Geoff Blum? Paul Konerko? Jim Thome? All these players hit memorable home runs, but Scott Podsednik's is one none of us will ever forget.
NBC Hardball Talk's Craig Calcaterra ran down the most memorable home runs in each MLB team's history, and he settled on Geoff Blum's 14th-inning home run in Game 3 of the 2005 World Series. Yes, it was a game-winning home run from an unlikely source, but it wasn't a walk-off blast.
Blum's home run was unlikely. Podsednik's was ridiculous. It wasn't his first home run of the season—he hit none in the regular season, but homered in game one of the Division Series against Boston—but it sure as hell was unexpected.
Looking back, the 2005 World Series was one of the most competitive 4-0 sweeps in recent history. The Sox won Games 1 and 3 by two runs and Games 2 and 4 by one run. If a few breaks go the Astros' way, the Sox don't sweep, to say the least.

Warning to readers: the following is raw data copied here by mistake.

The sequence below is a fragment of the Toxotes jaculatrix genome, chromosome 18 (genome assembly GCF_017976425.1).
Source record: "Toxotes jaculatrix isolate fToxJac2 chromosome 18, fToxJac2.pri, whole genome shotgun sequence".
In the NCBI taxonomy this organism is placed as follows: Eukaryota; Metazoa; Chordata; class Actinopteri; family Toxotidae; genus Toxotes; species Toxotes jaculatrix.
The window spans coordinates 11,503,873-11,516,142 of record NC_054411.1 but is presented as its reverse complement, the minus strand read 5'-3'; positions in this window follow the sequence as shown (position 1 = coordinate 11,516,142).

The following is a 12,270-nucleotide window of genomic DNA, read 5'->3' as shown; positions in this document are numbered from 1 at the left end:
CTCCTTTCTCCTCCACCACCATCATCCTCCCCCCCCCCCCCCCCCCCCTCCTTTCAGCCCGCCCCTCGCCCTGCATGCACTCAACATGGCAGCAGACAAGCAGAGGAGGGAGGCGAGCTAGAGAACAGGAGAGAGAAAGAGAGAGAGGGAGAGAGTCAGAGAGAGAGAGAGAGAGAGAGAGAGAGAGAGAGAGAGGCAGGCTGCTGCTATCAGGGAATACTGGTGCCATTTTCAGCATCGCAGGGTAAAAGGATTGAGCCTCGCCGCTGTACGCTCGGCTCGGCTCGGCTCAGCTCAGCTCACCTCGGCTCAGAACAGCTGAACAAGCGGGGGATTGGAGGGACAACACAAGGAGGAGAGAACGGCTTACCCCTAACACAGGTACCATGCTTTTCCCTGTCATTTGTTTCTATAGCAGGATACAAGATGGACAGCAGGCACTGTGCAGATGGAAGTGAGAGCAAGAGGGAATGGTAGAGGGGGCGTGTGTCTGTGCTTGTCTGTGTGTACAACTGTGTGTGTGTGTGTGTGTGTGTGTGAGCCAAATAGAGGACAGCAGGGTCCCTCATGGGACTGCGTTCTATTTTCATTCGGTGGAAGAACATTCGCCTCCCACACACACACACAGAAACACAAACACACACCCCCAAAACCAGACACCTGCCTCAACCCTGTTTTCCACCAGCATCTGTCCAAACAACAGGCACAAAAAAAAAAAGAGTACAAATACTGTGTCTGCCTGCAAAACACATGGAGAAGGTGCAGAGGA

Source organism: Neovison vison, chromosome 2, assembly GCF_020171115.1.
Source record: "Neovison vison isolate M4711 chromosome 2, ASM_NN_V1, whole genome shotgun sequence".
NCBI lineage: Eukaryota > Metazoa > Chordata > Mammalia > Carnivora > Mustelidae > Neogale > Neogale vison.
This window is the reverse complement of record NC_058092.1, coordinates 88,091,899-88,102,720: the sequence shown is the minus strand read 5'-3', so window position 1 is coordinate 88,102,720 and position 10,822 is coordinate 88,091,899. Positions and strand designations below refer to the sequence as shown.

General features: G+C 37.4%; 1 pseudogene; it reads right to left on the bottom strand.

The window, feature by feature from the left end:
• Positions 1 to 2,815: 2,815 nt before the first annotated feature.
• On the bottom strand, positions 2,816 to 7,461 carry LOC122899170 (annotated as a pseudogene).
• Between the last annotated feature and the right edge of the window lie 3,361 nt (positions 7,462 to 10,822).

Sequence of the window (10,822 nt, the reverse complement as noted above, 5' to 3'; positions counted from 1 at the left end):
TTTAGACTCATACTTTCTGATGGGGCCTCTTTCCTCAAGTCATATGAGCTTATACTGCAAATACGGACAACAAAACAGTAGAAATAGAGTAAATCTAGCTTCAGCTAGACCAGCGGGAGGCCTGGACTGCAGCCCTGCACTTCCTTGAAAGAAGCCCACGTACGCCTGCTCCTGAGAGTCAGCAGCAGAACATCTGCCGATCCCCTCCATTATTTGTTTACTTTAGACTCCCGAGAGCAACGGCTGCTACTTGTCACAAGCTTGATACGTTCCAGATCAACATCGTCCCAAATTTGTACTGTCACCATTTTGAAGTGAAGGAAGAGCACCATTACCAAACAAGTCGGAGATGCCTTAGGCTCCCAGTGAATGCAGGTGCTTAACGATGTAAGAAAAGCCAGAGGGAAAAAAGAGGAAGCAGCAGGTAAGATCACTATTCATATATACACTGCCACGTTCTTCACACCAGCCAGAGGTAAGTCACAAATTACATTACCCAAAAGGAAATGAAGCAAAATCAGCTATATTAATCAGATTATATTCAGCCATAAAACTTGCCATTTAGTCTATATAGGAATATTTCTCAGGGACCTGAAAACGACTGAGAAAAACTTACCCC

But the breaks went the Sox's way. After Bobby Jenks blew the save in Game 2—which featured the second-most memorable home run in my mind, that being Konerko's grand slam off Chad Qualls—the Sox were the team on the ropes.
If the White Sox failed to score in the bottom of the ninth, Houston would've had Willy Taveras, Lance Berkman and Morgan Ensberg due up in the tenth. Those three players were 4-11 with four RBIs in the game and would've presented Houston with a golden opportunity to take the lead.
Under those circumstances, Podsednik's home run was even more important than being just a walk-off home run. Of course, there's no such thing as "just as walk-off home run" in the World Series. And that's why Podsednik's is the most memorable home run in team history.
What are your thoughts? Do you agree? Disagree? Was it Thome's home run in 2008, Konerko's grand slam, Blum's homer, Crede's blast in 2005, the Big Hurt's 400th, Konerko/Dye's back-to-back blasts...or something else, maybe the time Jerry Owens homered off Roy Halladay?